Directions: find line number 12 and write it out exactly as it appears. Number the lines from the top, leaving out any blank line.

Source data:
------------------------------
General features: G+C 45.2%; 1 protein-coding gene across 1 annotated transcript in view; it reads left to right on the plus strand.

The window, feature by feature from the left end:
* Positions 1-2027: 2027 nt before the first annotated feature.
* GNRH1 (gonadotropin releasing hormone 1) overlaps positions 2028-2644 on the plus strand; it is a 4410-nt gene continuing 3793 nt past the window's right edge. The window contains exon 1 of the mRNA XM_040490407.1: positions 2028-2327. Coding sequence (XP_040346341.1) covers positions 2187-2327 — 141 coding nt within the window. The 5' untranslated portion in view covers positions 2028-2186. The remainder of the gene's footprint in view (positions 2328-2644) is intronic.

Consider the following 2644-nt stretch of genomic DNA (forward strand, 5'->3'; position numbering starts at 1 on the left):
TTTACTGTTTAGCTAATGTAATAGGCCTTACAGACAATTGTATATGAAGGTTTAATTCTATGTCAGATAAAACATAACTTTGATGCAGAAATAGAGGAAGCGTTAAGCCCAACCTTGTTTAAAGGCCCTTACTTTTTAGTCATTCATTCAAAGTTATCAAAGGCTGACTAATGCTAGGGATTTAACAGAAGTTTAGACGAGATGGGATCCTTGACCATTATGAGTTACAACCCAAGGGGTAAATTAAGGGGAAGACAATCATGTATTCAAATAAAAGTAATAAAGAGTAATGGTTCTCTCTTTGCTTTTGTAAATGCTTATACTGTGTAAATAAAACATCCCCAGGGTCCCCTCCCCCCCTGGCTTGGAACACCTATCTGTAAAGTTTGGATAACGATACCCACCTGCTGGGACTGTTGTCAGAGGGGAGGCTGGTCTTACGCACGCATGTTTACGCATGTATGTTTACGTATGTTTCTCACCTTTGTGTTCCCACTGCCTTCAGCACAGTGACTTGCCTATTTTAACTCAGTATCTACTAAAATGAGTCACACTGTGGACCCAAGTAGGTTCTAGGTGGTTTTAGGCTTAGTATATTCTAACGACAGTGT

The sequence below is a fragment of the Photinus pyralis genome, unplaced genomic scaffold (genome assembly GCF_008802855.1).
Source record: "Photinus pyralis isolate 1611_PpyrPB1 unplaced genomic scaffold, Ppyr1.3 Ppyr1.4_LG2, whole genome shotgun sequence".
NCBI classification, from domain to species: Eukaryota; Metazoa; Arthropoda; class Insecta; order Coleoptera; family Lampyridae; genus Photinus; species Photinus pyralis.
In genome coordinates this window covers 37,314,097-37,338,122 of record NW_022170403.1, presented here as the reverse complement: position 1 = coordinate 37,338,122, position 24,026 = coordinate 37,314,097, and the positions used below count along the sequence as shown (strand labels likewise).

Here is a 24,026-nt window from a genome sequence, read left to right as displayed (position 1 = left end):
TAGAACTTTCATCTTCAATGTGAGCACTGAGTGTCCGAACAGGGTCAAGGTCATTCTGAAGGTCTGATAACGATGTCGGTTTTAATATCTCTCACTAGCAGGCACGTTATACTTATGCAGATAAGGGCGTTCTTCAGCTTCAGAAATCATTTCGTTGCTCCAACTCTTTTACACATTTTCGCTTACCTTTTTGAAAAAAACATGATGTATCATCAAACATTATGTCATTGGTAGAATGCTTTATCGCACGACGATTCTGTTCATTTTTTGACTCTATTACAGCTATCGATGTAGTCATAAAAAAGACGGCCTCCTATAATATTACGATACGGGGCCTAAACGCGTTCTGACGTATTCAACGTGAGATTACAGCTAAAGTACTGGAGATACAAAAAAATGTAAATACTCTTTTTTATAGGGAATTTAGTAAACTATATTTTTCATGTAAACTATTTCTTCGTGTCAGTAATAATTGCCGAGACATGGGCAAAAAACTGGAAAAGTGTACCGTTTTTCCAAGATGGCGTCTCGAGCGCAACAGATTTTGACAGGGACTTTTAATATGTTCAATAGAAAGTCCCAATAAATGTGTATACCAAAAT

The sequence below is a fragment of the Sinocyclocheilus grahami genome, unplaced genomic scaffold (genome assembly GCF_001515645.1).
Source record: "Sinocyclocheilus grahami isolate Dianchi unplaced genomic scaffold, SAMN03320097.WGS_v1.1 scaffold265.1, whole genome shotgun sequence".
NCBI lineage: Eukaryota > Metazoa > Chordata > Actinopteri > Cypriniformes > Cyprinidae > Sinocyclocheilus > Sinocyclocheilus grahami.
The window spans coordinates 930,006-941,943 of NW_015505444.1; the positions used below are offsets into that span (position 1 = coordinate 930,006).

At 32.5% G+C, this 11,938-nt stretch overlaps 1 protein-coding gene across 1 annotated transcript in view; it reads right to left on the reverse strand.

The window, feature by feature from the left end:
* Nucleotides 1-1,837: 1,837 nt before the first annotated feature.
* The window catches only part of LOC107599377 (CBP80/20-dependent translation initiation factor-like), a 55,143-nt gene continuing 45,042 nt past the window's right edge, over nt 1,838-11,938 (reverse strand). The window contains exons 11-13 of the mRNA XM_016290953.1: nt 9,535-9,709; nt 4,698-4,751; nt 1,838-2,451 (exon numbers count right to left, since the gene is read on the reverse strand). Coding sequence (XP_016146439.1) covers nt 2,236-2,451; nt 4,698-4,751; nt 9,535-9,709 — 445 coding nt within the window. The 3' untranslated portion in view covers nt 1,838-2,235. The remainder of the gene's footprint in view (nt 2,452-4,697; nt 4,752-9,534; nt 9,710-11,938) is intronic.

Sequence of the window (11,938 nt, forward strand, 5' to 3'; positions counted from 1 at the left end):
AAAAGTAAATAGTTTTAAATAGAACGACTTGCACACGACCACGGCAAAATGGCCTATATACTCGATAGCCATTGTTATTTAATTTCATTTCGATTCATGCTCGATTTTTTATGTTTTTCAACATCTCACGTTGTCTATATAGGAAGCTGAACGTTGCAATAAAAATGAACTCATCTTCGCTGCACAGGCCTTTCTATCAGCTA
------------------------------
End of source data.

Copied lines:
TAGAACTTTCATCTTCAATGTGAGCACTGAGTGTCCGAACAGGGTCAAGGTCATTCTGAAGGTCTGATAACGATGTCGGTTTTAATATCTCTCACTAGCAGGCACGTTATACTTATGCAGATAAGGGCGTTCTTCAGCTTCAGAAATCATTTCGTTGCTCCAACTCTTTTACACATTTTCGCTTACCTTTTTGAAAAAAACATGATGTATCATCAAACATTATGTCATTGGTAGAATGCTTTATCGCACGACGATTCTGTTCATTTTTTGACTCTATTACAGCTATCGATGTAGTCATAAAAAAGACGGCCTCCTATAATATTACGATACGGGGCCTAAACGCGTTCTGACGTATTCAACGTGAGATTACAGCTAAAGTACTGGAGATACAAAAAAATGTAAATACTCTTTTTTATAGGGAATTTAGTAAACTATATTTTTCATGTAAACTATTTCTTCGTGTCAGTAATAATTGCCGAGACATGGGCAAAAAACTGGAAAAGTGTACCGTTTTTCCAAGATGGCGTCTCGAGCGCAACAGATTTTGACAGGGACTTTTAATATGTTCAATAGAAAGTCCCAATAAATGTGTATACCAAAAT